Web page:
Icon of Christ and Abbot Mena

The Icon of Christ and Abbot Mena (French: L'Icône du Christ et de l'Abbé Ménas), also often known as Christ and His Friend (French: Le Christ et son ami), is a Coptic painting which is now in the Louvre museum in Paris, depicting Jesus Christ and Saint Menas together.[1] The icon is an encaustic painting on wood and was brought from the Apollo monastery in Bawit, Egypt. The icon measures about 57x57cm (22 7/16 x 22 7/16 in) and is 2 cm thick.[1] The icon has been damaged over the years, with some of the pigment missing and it has two vertical cracks running through the image, yet is still in relative great condition and can still be readily analyzed.[1]

Christ and Abbot Menas; note Jesus embracing St. Menas on his shoulder.


Dated to the 8th century, the icon depicts Christ with his cruciform halo behind him and standing next to Abbot Saint Menas (from the fifth century, not to be confused with Saint Menas the martyr of the early fourth century AD) who is also depicted with a halo indicating his sainthood.[2] We know that the icon is of Jesus Christ and the abbot because there is writing above each of their heads stating "ΨΟΤΕΡ (Savior)" and "ΑΠΑ ΜΗΝΑ ΠΡΟΕΙCΤΟC (Father Mena, guardian)" when translated.[2] With an ornately designed Bible with jewels adorning the cover in his left hand and his right hand on the abbot's far shoulder, Christ is asserting protection over Mena.[2] The two are side-by-side with the abbot being slightly smaller when compared, clutching a scroll in one hand with the other hand gesturing in a blessing motion.[2]

Christ, with his arm around the abbot is giving a sort of "introduction to the people" as he takes his place with the angels.[2] Both are shown wearing a tunic and pallium, though of different colors. (Christ in purple with blue highlight and Mena in brown.)[1] Christ has a small round beard, mustache and long wavy hair and Mena is grey-haired and bearded.[1] The noticeably large eyes are intended to be exaggerated in the composition. The color gradients where the background has green and brown hills that blend into an apricot-hued sky are clearly 6th century design, indicative of the Coptic, the largest Christian group in the region.[3] The Egyptian church developed its own art traditions during the 6th century and used them in creating this icon and others like it.[4]

Our father Abraham, the Bishop, Bode Museum, Berlin

Monastery of BawitEdit

When the monastery of Bawit was excavated, along with this icon of Christ many other works were discovered. Whole rooms covered in icons of saints were found and one icon Our father Abraham, the Bishop was also removed from the monastery.[2] Because the idea of sainthood was in transition, many works were created to resemble those that would indicate the image is of a saint; this was to insure if the person was later to be acknowledged as a saint, then there would be no need to retouch the portrait.[2] The monastery, which is located on the west bank of the River Nile, was excavated in the twentieth century by a team from the Institut Français d'Archéologie Orientale, which was led by Jean Cledet and Jean Maspero.[5]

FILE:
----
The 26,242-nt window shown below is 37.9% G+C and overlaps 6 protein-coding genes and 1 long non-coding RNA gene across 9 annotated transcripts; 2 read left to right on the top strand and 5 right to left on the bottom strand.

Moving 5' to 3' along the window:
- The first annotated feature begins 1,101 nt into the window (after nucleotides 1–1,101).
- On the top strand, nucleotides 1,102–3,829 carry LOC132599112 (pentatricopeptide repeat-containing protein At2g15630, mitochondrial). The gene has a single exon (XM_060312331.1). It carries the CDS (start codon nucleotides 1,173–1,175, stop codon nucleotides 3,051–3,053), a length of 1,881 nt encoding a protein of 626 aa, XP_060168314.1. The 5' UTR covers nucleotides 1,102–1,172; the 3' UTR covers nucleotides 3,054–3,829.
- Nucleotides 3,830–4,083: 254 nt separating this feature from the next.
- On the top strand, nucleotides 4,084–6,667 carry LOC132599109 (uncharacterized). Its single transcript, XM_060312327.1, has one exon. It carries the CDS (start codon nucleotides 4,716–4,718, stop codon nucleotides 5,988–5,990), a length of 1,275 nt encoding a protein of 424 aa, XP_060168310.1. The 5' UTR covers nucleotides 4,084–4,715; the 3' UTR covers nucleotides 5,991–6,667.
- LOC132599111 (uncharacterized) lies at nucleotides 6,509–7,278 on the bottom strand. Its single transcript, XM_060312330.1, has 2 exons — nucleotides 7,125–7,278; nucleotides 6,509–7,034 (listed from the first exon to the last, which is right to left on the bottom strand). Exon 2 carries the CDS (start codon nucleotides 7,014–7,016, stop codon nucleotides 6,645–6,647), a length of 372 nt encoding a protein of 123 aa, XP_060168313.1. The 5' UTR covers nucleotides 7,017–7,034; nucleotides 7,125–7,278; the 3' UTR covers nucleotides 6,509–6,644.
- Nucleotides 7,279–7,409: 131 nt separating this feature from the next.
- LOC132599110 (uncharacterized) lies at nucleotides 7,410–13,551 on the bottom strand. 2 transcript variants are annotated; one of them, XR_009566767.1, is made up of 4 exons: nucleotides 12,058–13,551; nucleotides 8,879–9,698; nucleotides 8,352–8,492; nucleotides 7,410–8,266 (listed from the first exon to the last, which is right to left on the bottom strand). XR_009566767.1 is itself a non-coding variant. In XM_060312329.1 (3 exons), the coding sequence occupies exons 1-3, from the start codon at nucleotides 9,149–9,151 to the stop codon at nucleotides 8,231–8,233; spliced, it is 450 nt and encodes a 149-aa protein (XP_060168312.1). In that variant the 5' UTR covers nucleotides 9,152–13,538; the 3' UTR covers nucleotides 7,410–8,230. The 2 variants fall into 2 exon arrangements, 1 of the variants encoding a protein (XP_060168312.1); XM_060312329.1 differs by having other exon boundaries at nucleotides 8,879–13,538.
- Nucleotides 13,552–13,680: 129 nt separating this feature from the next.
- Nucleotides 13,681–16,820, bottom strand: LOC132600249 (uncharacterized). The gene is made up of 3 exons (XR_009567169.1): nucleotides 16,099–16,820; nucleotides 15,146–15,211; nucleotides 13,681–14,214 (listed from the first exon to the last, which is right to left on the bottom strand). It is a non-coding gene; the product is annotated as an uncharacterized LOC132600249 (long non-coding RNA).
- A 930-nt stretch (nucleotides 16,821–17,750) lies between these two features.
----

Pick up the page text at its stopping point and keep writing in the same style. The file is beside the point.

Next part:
Coptic textile sample, 4th or 5th century, Lowe Art Museum


  1. ^ a b c d e Weitzmann, Kurt. Age of Spirituality: Late Antique and Early Christian Art, Third to Seventh Century; Catalogue of the Exhibition ... Nov. 19, 1977 – Feb. 12, 1978. Metropolitan Museum of Art, Pub. in Assoc. with Princeton Univ. Press, 1979.
  2. ^ a b c d e f g Belting, Hans, et al. “Likeness and Presence: A History of the Image before the Era of Art.”, University Of Chicago Press, 1 Jan. 1997, www.abebooks.com/book-search/isbn/0226042154/.
  3. ^ Meinardus, Otto F. A. Two Thousand Years of Coptic Christianity. American University in Cairo Press, 2016.
  4. ^ “Obo.” Coptic Art – Oxford Bibliographies, 19 Oct. 2017, www.oxfordbibliographies.com/view/document/obo-9780195396584/obo-9780195396584-0137.xml.
  5. ^ Gabra, Gawdat, and Hany N. Takla. Christianity and Monasticism in Middle Egypt. The American University in Cairo Press, 2015.


  • Belting, Hans, and Edmund Jephcott (2014). Likeness and presence: a history of the image before the era of art. The University of Chicago Press. ISBN 0226042146
  • Gabra, Gawdat, and Hany N. Takla (2015). Christianity and monasticism in Middle Egypt. The American University in Cairo Press. ISBN 9781617976414
  • Meinardus, Otto F. A. (2016). Two Thousand Years of Coptic Christianity. The American University in Cairo Press. ISBN 9789774167454
  • “Obo.” Marie de France (2017). Medieval Studies – Oxford Bibliographies, 20 Nov.
  • Weitzmann, Kurt (1979). Age of spirituality: late antique and early Christian art, third to seventh century. The Metropolitan Museum of Art. ISBN 0870991795